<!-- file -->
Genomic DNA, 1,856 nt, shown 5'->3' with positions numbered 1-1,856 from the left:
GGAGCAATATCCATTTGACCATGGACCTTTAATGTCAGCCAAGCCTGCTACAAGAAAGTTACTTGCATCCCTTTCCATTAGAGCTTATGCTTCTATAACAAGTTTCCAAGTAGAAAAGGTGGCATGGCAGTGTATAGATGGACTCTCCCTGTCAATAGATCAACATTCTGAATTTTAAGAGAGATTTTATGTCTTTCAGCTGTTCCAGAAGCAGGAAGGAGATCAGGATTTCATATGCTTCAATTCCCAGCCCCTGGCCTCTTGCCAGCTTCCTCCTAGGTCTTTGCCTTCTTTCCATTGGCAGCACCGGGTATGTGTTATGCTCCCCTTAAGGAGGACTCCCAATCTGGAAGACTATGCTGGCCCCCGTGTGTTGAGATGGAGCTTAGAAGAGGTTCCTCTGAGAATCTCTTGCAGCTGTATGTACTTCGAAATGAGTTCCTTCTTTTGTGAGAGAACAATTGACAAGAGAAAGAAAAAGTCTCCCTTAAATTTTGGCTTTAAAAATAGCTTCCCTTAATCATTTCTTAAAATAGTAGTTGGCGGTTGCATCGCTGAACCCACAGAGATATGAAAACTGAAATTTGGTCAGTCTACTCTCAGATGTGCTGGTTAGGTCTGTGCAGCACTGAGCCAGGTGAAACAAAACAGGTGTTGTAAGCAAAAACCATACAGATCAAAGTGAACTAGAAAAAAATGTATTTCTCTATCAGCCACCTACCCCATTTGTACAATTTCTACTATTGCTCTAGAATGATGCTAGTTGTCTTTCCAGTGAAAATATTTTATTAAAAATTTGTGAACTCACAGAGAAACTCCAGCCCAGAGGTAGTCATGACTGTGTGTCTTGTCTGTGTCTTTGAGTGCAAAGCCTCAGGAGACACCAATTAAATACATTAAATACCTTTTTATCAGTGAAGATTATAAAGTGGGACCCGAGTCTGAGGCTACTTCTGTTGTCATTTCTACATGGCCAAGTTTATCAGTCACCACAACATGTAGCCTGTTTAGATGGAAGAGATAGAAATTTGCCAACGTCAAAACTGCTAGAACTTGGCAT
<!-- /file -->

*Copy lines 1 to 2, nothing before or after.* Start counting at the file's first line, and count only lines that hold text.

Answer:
Genomic DNA, 1,856 nt, shown 5'->3' with positions numbered 1-1,856 from the left:
GGAGCAATATCCATTTGACCATGGACCTTTAATGTCAGCCAAGCCTGCTACAAGAAAGTTACTTGCATCCCTTTCCATTAGAGCTTATGCTTCTATAACAAGTTTCCAAGTAGAAAAGGTGGCATGGCAGTGTATAGATGGACTCTCCCTGTCAATAGATCAACATTCTGAATTTTAAGAGAGATTTTATGTCTTTCAGCTGTTCCAGAAGCAGGAAGGAGATCAGGATTTCATATGCTTCAATTCCCAGCCCCTGGCCTCTTGCCAGCTTCCTCCTAGGTCTTTGCCTTCTTTCCATTGGCAGCACCGGGTATGTGTTATGCTCCCCTTAAGGAGGACTCCCAATCTGGAAGACTATGCTGGCCCCCGTGTGTTGAGATGGAGCTTAGAAGAGGTTCCTCTGAGAATCTCTTGCAGCTGTATGTACTTCGAAATGAGTTCCTTCTTTTGTGAGAGAACAATTGACAAGAGAAAGAAAAAGTCTCCCTTAAATTTTGGCTTTAAAAATAGCTTCCCTTAATCATTTCTTAAAATAGTAGTTGGCGGTTGCATCGCTGAACCCACAGAGATATGAAAACTGAAATTTGGTCAGTCTACTCTCAGATGTGCTGGTTAGGTCTGTGCAGCACTGAGCCAGGTGAAACAAAACAGGTGTTGTAAGCAAAAACCATACAGATCAAAGTGAACTAGAAAAAAATGTATTTCTCTATCAGCCACCTACCCCATTTGTACAATTTCTACTATTGCTCTAGAATGATGCTAGTTGTCTTTCCAGTGAAAATATTTTATTAAAAATTTGTGAACTCACAGAGAAACTCCAGCCCAGAGGTAGTCATGACTGTGTGTCTTGTCTGTGTCTTTGAGTGCAAAGCCTCAGGAGACACCAATTAAATACATTAAATACCTTTTTATCAGTGAAGATTATAAAGTGGGACCCGAGTCTGAGGCTACTTCTGTTGTCATTTCTACATGGCCAAGTTTATCAGTCACCACAACATGTAGCCTGTTTAGATGGAAGAGATAGAAATTTGCCAACGTCAAAACTGCTAGAACTTGGCAT